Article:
Synod 1910 Had it Just Right!

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The Church Order challenges ministers and elders to, "engage in and promote the work of evangelism” (Art. 12a). The Form for the Installation of Elders and Deacons confirms the charge when it says they, “shall … share the good news of salvation.”

That challenge, it should be understood, has a long tradition! I happened to read a reference to some decisions of Synod 1910, so I visited the Acts of the Synod of 1910. And sure enough, there it all was. That synod decided to make some imaginative recommendations to the local churches regarding missions (pages 22- 25).

Here are some examples:

  • Societies of young people and adults should discuss the mission challenge.
  • Local churches should strive for the ideal of sending out its own missionaries.
  • Four times a year Sunday Schools should teach about missions.
  • “Mission Days” should be organized on an annual basis.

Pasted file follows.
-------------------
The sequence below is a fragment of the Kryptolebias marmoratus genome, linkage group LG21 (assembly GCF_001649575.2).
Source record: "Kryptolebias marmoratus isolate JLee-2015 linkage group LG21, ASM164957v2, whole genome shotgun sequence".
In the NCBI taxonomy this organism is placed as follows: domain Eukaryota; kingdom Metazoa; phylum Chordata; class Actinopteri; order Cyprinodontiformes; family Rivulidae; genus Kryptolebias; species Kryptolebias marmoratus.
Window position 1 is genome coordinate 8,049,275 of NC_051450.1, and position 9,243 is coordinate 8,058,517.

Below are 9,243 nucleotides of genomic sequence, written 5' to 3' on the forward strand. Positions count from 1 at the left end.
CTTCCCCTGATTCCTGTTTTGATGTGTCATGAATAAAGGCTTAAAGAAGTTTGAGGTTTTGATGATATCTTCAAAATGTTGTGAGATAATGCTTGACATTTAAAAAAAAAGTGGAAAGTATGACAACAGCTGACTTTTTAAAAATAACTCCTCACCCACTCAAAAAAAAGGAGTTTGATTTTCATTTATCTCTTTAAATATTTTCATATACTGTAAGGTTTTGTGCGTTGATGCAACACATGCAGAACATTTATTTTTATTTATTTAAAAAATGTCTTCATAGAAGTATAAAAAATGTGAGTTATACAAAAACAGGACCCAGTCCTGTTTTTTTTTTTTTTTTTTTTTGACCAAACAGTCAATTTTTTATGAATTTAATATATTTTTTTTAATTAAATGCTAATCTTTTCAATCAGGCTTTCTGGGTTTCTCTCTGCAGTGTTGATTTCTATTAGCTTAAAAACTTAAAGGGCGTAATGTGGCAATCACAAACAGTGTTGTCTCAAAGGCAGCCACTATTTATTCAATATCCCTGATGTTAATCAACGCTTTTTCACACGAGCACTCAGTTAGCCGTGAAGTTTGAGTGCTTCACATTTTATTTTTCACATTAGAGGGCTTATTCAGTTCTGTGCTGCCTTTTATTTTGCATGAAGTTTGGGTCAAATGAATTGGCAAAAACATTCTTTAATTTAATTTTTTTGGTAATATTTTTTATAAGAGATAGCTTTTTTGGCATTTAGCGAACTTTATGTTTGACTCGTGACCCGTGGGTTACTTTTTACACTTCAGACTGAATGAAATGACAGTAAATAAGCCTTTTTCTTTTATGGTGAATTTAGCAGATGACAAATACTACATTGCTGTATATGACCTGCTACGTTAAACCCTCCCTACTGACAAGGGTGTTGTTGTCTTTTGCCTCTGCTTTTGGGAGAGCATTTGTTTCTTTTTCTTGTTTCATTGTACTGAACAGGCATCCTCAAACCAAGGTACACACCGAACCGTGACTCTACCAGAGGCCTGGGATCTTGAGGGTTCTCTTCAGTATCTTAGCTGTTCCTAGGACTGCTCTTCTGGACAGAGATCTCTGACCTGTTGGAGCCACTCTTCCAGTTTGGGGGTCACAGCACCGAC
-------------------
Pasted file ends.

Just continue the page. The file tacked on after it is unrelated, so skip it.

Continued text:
• At major congregational meetings missions also should be given a place.

Synod of 1910 also appointed a committee to select countries for the denomination's mission enterprises, to report to the Synod of 1912. But Synod of 1910 added one recommendation that I thought was remarkable: synod asked the churches to “systematically promote weekly giving for missions.”  It may be assumed that synod meant that weekly offerings were to be collected for missions.

There is something special about offerings in the worship services. Synod hoped that all CRC members were to be reminded of missions every week. Offerings involve a bit of action, a bit of a decision, a bit of involvement, a tiny touch of drama. Offerings are part of the worship service. Missions is part of worship!

Today, a century later, the denomination continues in the spirit of Synod 1910 and diligently promotes missions. But that synod's exuberance around the weekly offering for missions seems to have worn off in the course of the years. Though special mission offerings have been held right along, the idea of weekly mission offerings did not catch on. But today, more than a century later, we may take a lesson from that synod: it had it just right!              

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